Installation view: Agnes Denes: Absolutes and Intermediates, The Shed, New York,
October 9, 2019 – March 22, 2020. Photo: Dan Bradica. Courtesy The Shed.

In June of 2018, Honolulu Museum of Art was invited to participate in a survey exhibition of American artist Agnes Denes (born Hungary, 1931) through the loan of a drawing from our collection. HoMA’s drawing, Probability Pyramid Study for Crystal Pyramid (1976), was to be an important component of the exhibition at The Shed, New York, as the newly opened multi-arts center was commissioning a sculpture based on the drawing. 

Denes’ conceptually-focused works push the boundaries of art, architecture, and technology, with an encompassing theme of environmentalism. Most noted for her ecologically-inspired work in Finland (Tree Mountain–A Living Time Capsule, 11,000 Trees, 11,000 People, 400 Years, 1992-96) and her wheat field demonstration in the heart of New York City (Wheatfield–A Confrontation, 1982), Denes produced many large-scale works combining elements of design and science in the name of climate-change activism, long before the phrase became mainstream.


Agnes Denes (American, born Hungary 1938), Probability Pyramid Study for Crystal Pyramid, 1976, Pencil on vellum, Copyright Agnes Denes, Collection of the Honolulu Museum of Art, Gift of American Academy and Institute of Arts and Letters, 1986 (19547)

Completed in 2019, the commissioned sculpture, Model for Probability Pyramid—Study for Crystal Pyramid, is constructed of 6,000 3-D printed bricks made from compostable, corn-based material, in the form of a gently sloping pyramid. Within the exhibition space, HoMA’s drawing is positioned in close proximity to the sculpture so that visitors understand the connection between Denes’ drawn plan and her realized sculpture, according to the exhibition curator. It reaches 17 feet and is illuminated from within, creating an ethereal presence in the galleries.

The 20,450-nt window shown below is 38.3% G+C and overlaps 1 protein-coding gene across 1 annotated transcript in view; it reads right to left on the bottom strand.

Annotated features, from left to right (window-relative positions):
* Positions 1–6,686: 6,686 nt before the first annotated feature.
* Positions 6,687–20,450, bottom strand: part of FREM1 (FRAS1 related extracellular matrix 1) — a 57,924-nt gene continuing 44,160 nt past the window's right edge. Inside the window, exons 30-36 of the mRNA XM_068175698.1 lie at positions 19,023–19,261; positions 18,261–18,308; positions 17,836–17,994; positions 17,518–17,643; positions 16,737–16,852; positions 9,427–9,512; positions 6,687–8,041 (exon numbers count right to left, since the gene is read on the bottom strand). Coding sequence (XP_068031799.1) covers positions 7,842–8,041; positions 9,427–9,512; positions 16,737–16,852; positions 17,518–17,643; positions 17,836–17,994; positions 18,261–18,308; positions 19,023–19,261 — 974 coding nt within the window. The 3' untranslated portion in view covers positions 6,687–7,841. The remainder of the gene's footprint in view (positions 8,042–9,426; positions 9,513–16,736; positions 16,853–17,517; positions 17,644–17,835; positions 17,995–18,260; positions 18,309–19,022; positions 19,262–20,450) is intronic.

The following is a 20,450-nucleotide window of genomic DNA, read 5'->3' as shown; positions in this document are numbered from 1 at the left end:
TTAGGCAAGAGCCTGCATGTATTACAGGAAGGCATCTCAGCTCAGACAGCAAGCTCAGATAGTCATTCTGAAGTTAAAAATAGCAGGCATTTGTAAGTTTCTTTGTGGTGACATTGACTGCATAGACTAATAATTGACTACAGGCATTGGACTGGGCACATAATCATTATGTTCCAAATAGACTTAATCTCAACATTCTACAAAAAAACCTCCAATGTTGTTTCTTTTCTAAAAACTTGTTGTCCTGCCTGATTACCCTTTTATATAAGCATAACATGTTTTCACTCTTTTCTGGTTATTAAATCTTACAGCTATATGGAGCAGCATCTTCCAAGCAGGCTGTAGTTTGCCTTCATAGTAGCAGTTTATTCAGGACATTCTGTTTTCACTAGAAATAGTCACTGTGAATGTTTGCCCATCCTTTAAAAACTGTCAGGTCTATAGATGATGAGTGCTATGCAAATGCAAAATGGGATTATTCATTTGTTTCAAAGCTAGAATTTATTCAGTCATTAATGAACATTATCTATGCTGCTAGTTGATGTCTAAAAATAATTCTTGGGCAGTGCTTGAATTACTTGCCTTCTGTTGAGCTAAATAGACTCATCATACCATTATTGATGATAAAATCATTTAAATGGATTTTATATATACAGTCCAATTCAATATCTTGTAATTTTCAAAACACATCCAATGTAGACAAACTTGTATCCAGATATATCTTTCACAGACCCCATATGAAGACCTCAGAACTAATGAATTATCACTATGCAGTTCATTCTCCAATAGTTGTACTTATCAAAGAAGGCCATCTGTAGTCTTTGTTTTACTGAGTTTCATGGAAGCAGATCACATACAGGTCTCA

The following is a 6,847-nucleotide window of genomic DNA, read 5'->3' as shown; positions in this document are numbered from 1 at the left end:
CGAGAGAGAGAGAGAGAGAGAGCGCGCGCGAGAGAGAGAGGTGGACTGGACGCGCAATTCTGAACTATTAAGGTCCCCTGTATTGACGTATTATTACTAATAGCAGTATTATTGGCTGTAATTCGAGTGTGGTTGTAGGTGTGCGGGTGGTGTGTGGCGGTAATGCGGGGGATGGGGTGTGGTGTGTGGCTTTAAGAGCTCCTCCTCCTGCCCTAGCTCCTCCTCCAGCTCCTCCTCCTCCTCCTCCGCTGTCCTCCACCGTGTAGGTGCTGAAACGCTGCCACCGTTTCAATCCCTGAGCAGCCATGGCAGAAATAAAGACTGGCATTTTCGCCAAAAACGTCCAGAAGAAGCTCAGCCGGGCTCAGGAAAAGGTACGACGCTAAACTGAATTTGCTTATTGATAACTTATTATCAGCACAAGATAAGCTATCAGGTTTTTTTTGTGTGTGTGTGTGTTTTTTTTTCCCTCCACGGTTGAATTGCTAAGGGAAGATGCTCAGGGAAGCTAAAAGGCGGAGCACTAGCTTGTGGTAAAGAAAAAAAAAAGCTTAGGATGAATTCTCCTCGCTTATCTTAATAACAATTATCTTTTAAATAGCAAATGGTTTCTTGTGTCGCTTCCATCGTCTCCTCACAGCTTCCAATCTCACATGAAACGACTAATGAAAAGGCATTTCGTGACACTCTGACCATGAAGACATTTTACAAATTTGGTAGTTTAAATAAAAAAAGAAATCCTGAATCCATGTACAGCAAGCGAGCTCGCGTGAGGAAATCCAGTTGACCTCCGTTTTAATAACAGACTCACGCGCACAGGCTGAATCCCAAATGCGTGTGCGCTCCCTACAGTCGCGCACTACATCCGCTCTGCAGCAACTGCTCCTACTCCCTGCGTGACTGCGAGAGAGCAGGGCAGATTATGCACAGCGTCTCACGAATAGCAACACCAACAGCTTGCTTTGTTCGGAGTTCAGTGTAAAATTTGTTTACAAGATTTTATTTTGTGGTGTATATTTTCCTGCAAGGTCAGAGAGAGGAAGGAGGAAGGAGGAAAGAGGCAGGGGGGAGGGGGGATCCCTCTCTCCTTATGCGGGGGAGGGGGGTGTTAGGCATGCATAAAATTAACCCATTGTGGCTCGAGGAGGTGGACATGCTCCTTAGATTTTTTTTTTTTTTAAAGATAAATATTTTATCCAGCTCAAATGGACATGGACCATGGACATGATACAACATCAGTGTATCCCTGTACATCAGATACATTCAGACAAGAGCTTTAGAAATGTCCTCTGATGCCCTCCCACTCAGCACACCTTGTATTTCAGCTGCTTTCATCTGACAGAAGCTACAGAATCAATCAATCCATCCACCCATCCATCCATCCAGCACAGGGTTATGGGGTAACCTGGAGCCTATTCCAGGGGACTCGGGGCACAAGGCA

Denes has been fascinated by the form of the pyramid throughout her long career, and has explored the form through drawing, sculpture, and earthworks. HoMA’s piece is one of a series the artist made of different iterations of this universally recognized form,” says Katherine Love, Assistant Curator of Contemporary Art at HoMA. “The drawing also serves as a plan for the construction of a pyramid and includes the following notation by the artist: ‘Crystal pyramid = 50 x 50 meters, 160,000 glass blocks.’”

Love explains, “Popular understanding of pyramids goes back to the architectural wonders of ancient Egypt, where they were built as monuments and burial chambers for the pharaohs. As such, the shape evokes a strong spiritual sensibility, and, when brought into the present day, not only expresses a connection to the past, but also hope and possibility for the future.”

The exhibition Agnes Denes: Absolutes and Intermediates is on view through March 22, 2020 at The Shed, New York.